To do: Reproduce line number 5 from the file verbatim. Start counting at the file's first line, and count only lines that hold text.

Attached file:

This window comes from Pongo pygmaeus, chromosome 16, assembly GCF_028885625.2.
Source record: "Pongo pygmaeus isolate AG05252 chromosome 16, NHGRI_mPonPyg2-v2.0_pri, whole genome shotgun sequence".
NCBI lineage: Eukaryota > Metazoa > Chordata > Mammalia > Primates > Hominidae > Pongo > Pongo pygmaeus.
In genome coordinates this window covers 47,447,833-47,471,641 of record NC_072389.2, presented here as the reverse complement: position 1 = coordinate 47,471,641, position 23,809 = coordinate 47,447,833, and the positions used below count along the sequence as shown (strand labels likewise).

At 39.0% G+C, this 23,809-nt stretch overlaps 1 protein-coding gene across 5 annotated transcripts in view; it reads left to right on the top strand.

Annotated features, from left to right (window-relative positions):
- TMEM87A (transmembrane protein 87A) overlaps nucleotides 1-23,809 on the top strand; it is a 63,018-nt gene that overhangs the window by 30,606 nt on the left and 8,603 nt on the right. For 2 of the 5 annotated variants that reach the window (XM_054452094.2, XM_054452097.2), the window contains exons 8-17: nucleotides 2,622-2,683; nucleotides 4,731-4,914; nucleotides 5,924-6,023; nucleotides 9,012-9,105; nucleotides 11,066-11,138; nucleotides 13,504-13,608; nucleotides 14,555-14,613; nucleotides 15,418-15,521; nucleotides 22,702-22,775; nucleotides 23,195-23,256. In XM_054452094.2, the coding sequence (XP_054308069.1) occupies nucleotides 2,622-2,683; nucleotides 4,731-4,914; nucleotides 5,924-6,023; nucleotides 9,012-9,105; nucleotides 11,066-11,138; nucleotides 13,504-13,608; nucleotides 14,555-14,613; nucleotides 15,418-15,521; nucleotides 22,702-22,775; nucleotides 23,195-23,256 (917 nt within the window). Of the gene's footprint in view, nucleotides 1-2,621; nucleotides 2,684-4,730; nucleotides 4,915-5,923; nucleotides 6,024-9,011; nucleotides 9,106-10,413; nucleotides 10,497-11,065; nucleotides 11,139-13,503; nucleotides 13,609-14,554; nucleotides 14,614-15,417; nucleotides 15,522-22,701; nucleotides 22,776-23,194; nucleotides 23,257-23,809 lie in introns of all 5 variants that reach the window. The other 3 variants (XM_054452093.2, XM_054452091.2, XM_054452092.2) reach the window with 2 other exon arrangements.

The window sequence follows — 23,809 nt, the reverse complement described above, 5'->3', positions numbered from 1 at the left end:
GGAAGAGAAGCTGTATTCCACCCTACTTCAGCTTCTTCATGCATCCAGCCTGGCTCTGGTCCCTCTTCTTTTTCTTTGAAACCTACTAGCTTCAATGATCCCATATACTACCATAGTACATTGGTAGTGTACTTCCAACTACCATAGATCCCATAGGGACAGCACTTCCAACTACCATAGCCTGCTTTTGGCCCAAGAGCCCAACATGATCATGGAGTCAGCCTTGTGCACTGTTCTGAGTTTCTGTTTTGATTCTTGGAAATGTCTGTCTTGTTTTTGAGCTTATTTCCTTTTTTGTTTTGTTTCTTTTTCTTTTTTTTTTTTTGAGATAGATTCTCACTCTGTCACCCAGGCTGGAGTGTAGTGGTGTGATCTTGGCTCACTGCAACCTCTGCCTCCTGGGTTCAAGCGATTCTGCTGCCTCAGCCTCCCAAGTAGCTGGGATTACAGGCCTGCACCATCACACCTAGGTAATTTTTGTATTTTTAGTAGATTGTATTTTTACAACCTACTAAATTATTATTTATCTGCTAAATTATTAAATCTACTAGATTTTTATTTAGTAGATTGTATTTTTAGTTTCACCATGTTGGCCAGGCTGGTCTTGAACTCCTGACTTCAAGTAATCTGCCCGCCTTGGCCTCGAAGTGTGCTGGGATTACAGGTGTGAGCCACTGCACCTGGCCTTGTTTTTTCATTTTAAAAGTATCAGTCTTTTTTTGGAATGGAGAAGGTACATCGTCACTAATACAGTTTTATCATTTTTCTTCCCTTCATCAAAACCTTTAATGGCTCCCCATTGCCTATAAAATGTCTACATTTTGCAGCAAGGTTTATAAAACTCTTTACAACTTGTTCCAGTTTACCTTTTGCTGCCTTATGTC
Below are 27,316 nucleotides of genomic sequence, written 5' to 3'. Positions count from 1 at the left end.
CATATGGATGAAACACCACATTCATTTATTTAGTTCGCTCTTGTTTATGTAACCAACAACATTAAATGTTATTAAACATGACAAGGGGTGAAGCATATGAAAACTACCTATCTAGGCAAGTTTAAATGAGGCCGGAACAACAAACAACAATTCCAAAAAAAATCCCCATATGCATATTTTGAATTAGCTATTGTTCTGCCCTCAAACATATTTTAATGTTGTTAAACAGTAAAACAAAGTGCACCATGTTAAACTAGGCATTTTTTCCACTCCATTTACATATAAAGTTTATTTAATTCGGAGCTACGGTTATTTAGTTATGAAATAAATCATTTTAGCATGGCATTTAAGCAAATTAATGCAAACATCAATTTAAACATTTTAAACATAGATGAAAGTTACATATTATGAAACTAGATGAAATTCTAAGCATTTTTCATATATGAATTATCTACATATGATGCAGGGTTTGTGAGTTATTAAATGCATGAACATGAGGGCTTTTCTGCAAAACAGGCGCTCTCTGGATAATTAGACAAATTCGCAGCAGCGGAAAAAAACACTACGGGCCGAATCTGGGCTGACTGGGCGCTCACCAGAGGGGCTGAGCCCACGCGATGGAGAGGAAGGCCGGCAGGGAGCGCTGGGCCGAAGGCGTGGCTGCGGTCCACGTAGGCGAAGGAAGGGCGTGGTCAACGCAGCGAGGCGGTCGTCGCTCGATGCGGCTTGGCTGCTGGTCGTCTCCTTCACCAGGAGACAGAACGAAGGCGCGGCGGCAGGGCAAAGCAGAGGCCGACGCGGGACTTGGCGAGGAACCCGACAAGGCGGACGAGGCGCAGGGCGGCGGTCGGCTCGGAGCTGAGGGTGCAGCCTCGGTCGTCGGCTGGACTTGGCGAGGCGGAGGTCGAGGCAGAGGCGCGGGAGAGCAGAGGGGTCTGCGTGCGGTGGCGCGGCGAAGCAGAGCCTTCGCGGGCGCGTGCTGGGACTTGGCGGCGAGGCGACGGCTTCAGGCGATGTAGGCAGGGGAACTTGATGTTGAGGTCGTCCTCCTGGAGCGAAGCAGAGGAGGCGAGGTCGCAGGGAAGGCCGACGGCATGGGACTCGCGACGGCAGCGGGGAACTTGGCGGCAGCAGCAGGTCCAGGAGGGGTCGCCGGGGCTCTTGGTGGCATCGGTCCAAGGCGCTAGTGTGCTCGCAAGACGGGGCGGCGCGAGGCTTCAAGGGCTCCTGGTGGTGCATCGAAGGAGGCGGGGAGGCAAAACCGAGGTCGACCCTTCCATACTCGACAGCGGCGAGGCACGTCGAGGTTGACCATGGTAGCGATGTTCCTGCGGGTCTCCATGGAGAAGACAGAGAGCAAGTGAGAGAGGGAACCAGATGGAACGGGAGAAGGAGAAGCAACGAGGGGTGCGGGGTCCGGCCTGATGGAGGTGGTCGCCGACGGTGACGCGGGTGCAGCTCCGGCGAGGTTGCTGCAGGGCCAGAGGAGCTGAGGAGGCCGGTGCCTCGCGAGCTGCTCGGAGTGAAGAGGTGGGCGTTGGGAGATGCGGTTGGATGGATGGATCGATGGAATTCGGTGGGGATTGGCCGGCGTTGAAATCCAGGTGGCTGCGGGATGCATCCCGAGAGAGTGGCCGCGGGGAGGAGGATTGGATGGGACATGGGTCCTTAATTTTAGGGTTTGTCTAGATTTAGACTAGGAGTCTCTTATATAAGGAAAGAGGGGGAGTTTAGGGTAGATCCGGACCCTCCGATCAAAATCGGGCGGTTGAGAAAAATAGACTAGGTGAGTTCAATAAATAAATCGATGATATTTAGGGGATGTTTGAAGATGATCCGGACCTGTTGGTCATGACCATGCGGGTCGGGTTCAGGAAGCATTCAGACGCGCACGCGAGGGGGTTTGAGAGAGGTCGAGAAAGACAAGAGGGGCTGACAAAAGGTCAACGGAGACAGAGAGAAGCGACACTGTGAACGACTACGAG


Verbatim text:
At 39.0% G+C, this 23,809-nt stretch overlaps 1 protein-coding gene across 5 annotated transcripts in view; it reads left to right on the top strand.